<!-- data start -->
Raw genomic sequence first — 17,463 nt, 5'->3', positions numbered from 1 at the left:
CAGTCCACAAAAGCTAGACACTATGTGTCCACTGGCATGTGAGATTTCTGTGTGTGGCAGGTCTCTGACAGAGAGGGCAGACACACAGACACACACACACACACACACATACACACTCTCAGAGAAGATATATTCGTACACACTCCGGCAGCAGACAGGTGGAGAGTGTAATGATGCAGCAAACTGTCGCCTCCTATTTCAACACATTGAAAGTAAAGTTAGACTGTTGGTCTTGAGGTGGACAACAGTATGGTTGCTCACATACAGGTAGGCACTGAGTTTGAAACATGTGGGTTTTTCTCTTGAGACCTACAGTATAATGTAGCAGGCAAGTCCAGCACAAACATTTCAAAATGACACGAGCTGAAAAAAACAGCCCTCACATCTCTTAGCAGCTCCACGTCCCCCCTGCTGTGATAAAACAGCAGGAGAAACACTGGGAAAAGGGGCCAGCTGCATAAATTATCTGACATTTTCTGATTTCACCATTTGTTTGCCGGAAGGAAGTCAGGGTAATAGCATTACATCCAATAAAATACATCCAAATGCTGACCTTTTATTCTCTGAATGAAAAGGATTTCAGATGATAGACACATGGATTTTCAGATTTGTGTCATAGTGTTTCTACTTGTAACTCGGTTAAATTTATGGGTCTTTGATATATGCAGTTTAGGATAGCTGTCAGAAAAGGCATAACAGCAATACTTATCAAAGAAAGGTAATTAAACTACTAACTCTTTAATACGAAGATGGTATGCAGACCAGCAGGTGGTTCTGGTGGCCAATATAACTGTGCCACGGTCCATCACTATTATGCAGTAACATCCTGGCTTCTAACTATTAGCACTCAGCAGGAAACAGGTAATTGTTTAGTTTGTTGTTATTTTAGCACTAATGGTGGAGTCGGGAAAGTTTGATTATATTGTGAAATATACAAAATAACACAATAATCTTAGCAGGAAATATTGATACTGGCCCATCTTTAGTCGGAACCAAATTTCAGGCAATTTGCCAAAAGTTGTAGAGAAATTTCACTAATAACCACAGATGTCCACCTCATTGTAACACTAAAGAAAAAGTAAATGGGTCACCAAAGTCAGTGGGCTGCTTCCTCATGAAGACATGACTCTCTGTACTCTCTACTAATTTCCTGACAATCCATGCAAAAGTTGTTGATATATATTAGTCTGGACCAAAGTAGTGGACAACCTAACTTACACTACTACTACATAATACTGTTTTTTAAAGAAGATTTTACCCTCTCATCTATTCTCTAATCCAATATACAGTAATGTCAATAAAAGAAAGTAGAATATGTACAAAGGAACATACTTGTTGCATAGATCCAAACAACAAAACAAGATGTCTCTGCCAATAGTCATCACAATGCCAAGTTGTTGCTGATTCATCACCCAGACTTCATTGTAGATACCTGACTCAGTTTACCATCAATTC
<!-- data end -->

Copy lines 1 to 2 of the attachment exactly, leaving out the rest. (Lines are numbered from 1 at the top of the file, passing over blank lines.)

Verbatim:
Raw genomic sequence first — 17,463 nt, 5'->3', positions numbered from 1 at the left:
CAGTCCACAAAAGCTAGACACTATGTGTCCACTGGCATGTGAGATTTCTGTGTGTGGCAGGTCTCTGACAGAGAGGGCAGACACACAGACACACACACACACACACACATACACACTCTCAGAGAAGATATATTCGTACACACTCCGGCAGCAGACAGGTGGAGAGTGTAATGATGCAGCAAACTGTCGCCTCCTATTTCAACACATTGAAAGTAAAGTTAGACTGTTGGTCTTGAGGTGGACAACAGTATGGTTGCTCACATACAGGTAGGCACTGAGTTTGAAACATGTGGGTTTTTCTCTTGAGACCTACAGTATAATGTAGCAGGCAAGTCCAGCACAAACATTTCAAAATGACACGAGCTGAAAAAAACAGCCCTCACATCTCTTAGCAGCTCCACGTCCCCCCTGCTGTGATAAAACAGCAGGAGAAACACTGGGAAAAGGGGCCAGCTGCATAAATTATCTGACATTTTCTGATTTCACCATTTGTTTGCCGGAAGGAAGTCAGGGTAATAGCATTACATCCAATAAAATACATCCAAATGCTGACCTTTTATTCTCTGAATGAAAAGGATTTCAGATGATAGACACATGGATTTTCAGATTTGTGTCATAGTGTTTCTACTTGTAACTCGGTTAAATTTATGGGTCTTTGATATATGCAGTTTAGGATAGCTGTCAGAAAAGGCATAACAGCAATACTTATCAAAGAAAGGTAATTAAACTACTAACTCTTTAATACGAAGATGGTATGCAGACCAGCAGGTGGTTCTGGTGGCCAATATAACTGTGCCACGGTCCATCACTATTATGCAGTAACATCCTGGCTTCTAACTATTAGCACTCAGCAGGAAACAGGTAATTGTTTAGTTTGTTGTTATTTTAGCACTAATGGTGGAGTCGGGAAAGTTTGATTATATTGTGAAATATACAAAATAACACAATAATCTTAGCAGGAAATATTGATACTGGCCCATCTTTAGTCGGAACCAAATTTCAGGCAATTTGCCAAAAGTTGTAGAGAAATTTCACTAATAACCACAGATGTCCACCTCATTGTAACACTAAAGAAAAAGTAAATGGGTCACCAAAGTCAGTGGGCTGCTTCCTCATGAAGACATGACTCTCTGTACTCTCTACTAATTTCCTGACAATCCATGCAAAAGTTGTTGATATATATTAGTCTGGACCAAAGTAGTGGACAACCTAACTTACACTACTACTACATAATACTGTTTTTTAAAGAAGATTTTACCCTCTCATCTATTCTCTAATCCAATATACAGTAATGTCAATAAAAGAAAGTAGAATATGTACAAAGGAACATACTTGTTGCATAGATCCAAACAACAAAACAAGATGTCTCTGCCAATAGTCATCACAATGCCAAGTTGTTGCTGATTCATCACCCAGACTTCATTGTAGATACCTGACTCAGTTTACCATCAATTC